Dan Rather (born 1931), former CBS Evening News anchor

Dennis Rodman (born 1961), former NBA forward, who played primarily with the Detroit Pistons and the Chicago Bulls

Don Henley (born 1947), musician with rock group the Eagles

Dwight Eisenhower (1890–1969), 34th President of the United States (born in Denison, but raised in Kansas)

Earl Campbell (born 1955), Pro Football Hall of Famer, Heisman Trophy winner

Ernest Tubb (1914–1984), country singer-songwriter

George H.W. Bush (born 1924), Forty-first president of the United States

George Walker Bush (born 1946), Former Governor of Texas and former President of the United States, 2001-2010.

Grant Hill (born 1971), seven-time NBA All-Star small forward for the Phoenix Suns

Howard Hughes (1905–1976), aviator, filmmaker, eccentric billionaire

Janis Joplin (1943–1970), blues/rock singer

Jerry Jones (born 1942), billionaire entrepreneur, oilman, owner of Dallas Cowboys football team

Jimmy Dean (1928–2010), country singer, television personality, businessman

Lady Bird Johnson (1912–2007), former first lady (married to President Lyndon B. Johnson)

Lamar Hunt (1932–2006), founder of American Football League, Major League Soccer, North American Soccer League

Lance Armstrong (born 1971), cyclist, seven-time Tour de France winner

Larry Hagman (born 1931), actor, son of actress Mary Martin

Lee Harvey Oswald. assassination of President John F. Kennedy

Lyle Lovett (born 1957), singer-songwriter

Lyndon B. Johnson (1908–1973), 36th President of the United States

Mark Cuban (born 1958), billionaire entrepreneur, owner of Dallas Mavericks basketball team

Mary Kay Ash (1918–2001), businesswoman and founder of Mary Kay Cosmetics

Michael Dell (born 1965), founder of Dell Inc.

Mickey Gilley (born 1936), country musician

Morgan Fairchild (born 1950), actress

Nolan Ryan (born 1947), Baseball Hall of Famer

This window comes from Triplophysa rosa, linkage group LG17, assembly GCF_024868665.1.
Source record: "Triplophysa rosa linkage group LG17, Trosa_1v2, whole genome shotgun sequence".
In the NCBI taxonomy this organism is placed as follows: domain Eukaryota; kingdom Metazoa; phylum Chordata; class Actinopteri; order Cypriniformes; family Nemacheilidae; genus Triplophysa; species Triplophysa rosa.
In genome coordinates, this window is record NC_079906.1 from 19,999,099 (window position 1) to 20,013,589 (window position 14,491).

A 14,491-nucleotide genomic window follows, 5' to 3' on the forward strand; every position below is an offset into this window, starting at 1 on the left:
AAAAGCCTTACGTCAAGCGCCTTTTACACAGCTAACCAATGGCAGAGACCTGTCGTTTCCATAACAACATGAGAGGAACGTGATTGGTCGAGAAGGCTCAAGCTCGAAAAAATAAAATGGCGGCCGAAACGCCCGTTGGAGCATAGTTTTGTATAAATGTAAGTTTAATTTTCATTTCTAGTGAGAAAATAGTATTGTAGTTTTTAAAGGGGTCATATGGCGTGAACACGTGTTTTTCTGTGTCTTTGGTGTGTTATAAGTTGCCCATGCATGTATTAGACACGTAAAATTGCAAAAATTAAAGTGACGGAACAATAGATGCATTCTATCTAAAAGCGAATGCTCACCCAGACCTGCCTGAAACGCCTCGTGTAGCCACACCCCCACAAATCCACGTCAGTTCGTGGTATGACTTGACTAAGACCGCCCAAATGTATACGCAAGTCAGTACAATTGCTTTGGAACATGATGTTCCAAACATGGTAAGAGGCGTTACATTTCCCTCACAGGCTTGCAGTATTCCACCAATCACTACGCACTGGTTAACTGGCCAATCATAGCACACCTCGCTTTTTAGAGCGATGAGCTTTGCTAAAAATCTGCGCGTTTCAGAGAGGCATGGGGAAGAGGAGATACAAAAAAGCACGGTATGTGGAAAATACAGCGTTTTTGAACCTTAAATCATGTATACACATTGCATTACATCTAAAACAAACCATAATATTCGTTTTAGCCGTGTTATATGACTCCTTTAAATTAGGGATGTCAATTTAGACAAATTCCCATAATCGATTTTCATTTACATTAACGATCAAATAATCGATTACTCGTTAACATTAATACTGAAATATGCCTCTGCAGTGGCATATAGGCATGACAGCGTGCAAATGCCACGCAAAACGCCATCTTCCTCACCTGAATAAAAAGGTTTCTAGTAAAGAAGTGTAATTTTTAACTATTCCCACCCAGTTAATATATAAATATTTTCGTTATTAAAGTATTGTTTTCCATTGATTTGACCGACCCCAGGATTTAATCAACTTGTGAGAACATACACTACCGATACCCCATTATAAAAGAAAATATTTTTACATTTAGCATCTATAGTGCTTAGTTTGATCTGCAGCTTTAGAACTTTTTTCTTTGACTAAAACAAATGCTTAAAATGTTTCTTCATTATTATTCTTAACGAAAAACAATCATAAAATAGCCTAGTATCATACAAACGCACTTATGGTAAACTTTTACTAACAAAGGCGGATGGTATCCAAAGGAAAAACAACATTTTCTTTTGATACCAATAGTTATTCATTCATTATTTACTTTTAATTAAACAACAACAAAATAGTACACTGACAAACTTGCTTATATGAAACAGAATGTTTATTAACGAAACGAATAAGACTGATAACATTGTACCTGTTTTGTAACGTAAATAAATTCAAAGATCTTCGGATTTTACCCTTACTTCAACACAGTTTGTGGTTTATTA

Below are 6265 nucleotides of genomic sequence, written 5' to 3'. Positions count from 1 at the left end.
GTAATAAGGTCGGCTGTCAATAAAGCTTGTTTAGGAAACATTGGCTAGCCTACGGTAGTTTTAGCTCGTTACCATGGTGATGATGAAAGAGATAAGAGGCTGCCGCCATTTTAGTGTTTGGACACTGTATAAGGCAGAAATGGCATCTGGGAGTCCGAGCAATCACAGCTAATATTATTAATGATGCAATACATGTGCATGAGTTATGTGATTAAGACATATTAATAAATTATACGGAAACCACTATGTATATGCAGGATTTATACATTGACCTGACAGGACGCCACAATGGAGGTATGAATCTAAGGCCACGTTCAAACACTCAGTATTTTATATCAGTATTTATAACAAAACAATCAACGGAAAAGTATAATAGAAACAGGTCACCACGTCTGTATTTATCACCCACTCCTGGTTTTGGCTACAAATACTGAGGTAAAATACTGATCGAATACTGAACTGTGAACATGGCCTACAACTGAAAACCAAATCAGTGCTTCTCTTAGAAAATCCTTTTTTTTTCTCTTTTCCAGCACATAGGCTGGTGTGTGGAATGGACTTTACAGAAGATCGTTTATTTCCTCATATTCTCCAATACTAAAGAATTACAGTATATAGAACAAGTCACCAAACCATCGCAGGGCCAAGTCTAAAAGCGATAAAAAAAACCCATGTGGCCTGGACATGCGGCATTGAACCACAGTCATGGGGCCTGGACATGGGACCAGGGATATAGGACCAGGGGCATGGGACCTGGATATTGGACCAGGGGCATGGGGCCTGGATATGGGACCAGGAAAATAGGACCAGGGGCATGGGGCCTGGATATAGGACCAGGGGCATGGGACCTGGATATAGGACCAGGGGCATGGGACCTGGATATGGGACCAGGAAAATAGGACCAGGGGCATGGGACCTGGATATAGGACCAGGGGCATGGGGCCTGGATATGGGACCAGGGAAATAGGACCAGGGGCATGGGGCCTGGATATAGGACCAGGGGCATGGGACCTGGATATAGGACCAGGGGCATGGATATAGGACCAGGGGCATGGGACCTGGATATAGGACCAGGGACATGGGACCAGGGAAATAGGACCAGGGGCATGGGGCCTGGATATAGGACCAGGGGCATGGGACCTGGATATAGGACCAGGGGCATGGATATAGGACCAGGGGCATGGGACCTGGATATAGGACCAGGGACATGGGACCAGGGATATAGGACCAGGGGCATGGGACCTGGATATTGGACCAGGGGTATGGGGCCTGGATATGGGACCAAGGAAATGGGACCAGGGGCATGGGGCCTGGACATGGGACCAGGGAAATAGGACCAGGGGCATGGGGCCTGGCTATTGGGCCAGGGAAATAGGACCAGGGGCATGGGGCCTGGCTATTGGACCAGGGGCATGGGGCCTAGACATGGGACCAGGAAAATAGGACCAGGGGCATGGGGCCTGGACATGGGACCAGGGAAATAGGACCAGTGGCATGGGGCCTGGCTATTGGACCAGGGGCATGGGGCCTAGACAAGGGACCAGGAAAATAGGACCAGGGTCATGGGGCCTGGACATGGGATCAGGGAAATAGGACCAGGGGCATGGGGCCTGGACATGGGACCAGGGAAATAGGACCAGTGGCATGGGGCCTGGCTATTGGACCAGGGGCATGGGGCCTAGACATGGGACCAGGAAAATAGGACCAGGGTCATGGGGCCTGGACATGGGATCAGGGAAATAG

Pat Green (born 1972), country singer-songwriter

Red Adair (1915–2004), offshore oil field firefighter

Rip Torn (born 1931), actor, cousin of Sissy Spacek

Robert M. Edsel (born 1956), nonfiction writer, oil company founder and innovator

Roger Staubach, Football star turned business titan

Sandra Day O’Connor (born 1930), former associate justice of the Supreme Court; first woman on the high court

Shaquille O’Neal (born 1972), 15-time All-Star center for the Boston Celtics

Steve Martin (born 1945), comedian, actor

T. Boone Pickens (born 1928), energy entrepreneur, philanthropist

Tommy Lee Jones (born 1946), actor

Walter Cronkite (1916–2009), CBS News anchor

Waylon Jennings (1937–2002), country singer

Willie Nelson (born 1933), country singer-songwriter

Willie Shoemaker (1931–2003), most successful jockey in history


Leave a comment and tell us who we missed or should’ve left out…

Texas Culture

Texas Movies

Here are some of our favorite movies about Texas – from classic Texas cowboy movies,and westerns to the modern day Texas heroes of Apollo 13.

Lonesome Dove
Lonesome Dove (1989)

Return to Lonesome Dove
Return to Lonesome Dove

Streets of Laredo
Streets of Laredo

Dead Man's Walk
Dead Man’s Walk

The Alamo
The Alamo

Big Jake
Big Jake


Bonnie and Clyde
Bonnie and Clyde

Gone to Texas
Gone to Texas

Sugarland Express
Sugarland Express

Last Picture Show
Last Picture Show

Best Little Whorehouse in Texas
Best Little Whorehouse in Texas

Waltz Across Texas
Waltz Across Texas

Apollo 13
Apollo 13

Lone Star
Lone Star

Dancer Texas Pop 81
Dancer, Texas Pop 81

Happy Texas
Happy, Texas

Lone Star State of Mind
Lone Star State of Mind

Johnson County War
Johnson County War

Monte Walsh
Monte Walsh

The Last Cowboy
The Last Cowboy

Hopalong Cassidy - Rustlers' Valley / Texas Trail
Hopalong Cassidy

Texas (1941)

Roll on Texas Moon
Roll on Texas Moon
Texas Culture

Texas Calendars

Bluebonnets Calendar Print

Bluebonnets Calendar

61st Street Pier Galveston Tx Calendar Print

61st Street Pier Galveston Tx Calendar

Cypress Swamp Calendar Print

Cypress Swamp Calendar

Cattle Country Calendar Print

Cattle Country Calendar 

The Battleship Texas Calendar Print

The Battleship Texas Calendar 

The Elissa Calendar Print

The Elissa Calendar Print

Galveston Calendar

Galveston Calendar

Texas Culture

Barbecue: A Texas Love Story

Here in Texas we love our barbecue.  Each weekend Texans all over the Lone Star State start  firing up the grill.

To some, BBQ is serious business. And now there a documentary called Barbecue: A Texas Love Story. It is a fun journey through the Lone Star State to visit BBQ cook-offs, the Salty Dawg cookers at the Mosquito Festival, a church that raises money from the sale of their “Holy BBQ” and more.

The film is narrated by Ann Richards and features commentary by famous Texans such as Dan Rather, Kinky Friedman, Liz Carpenter (chief of staff to President Johnson) and Cactus Pryor (Austin radio host). But the real stars of the movie are people of Texas who shared a laugh and a meal.